(b Andria, Puglia, Jan 24, 1705; d Bologna, Sept 16, 1782).
Italian singer, choreographer and collector. He was castrated as the result of an accident at an early age, following which he dedicated himself to singing, studying with the great teacher Nicola Antonio Porpora (1686–1766), who took him to Rome in 1722. He enjoyed a series of triumphs in the musical circles of Naples and Bologna and at the courts of Vienna and London.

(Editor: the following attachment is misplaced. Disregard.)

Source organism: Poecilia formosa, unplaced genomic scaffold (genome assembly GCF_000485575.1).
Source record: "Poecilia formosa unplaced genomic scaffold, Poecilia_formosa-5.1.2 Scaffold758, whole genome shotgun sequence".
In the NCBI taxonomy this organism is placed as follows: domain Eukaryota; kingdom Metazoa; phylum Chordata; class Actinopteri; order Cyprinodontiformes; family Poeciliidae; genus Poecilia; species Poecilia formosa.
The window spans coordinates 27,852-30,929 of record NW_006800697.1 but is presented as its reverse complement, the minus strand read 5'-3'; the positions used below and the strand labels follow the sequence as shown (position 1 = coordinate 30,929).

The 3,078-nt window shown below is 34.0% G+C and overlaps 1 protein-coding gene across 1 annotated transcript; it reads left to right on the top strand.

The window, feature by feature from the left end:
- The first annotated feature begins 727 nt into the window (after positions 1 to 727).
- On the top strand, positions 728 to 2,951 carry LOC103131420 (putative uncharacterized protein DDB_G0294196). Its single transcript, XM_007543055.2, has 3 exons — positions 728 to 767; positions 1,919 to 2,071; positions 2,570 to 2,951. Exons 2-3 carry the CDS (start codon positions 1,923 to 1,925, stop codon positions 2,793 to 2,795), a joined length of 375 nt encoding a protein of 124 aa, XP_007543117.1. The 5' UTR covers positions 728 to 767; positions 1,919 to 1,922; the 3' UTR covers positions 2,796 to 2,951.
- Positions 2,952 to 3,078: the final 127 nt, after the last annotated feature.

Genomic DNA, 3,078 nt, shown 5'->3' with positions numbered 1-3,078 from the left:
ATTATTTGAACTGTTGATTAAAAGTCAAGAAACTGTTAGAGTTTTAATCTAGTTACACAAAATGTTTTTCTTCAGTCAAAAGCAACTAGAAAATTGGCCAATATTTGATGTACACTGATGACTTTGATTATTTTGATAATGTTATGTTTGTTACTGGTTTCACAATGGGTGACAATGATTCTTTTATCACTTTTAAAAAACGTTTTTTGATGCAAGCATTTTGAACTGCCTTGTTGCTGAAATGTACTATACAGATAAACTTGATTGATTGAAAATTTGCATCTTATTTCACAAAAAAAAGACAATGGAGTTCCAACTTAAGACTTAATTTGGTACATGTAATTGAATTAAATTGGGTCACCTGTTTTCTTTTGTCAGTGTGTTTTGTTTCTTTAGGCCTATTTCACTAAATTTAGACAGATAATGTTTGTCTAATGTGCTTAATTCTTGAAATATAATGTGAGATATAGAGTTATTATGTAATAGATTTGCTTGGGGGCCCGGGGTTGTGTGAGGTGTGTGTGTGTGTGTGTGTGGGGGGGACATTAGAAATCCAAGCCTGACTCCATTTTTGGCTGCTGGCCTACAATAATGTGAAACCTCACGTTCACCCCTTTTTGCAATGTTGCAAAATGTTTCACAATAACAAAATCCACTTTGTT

In 1737 he went to the Spanish court in Madrid, where he was warmly welcomed by Philip V and the queen, Isabel Farnese, and his success there continued under Ferdinand VI, from whom he received the title of Royal Servant (Criado Real), an annual salary of 1500 English guineas and in 1750 was further honoured with the Order of Calatrava. He was an influential and cultivated figure in court circles; the King, who was prone to hypochondria, found relief only in Farinelli’s singing. His privileged position enabled him to help the impoverished family of the Italian architect ...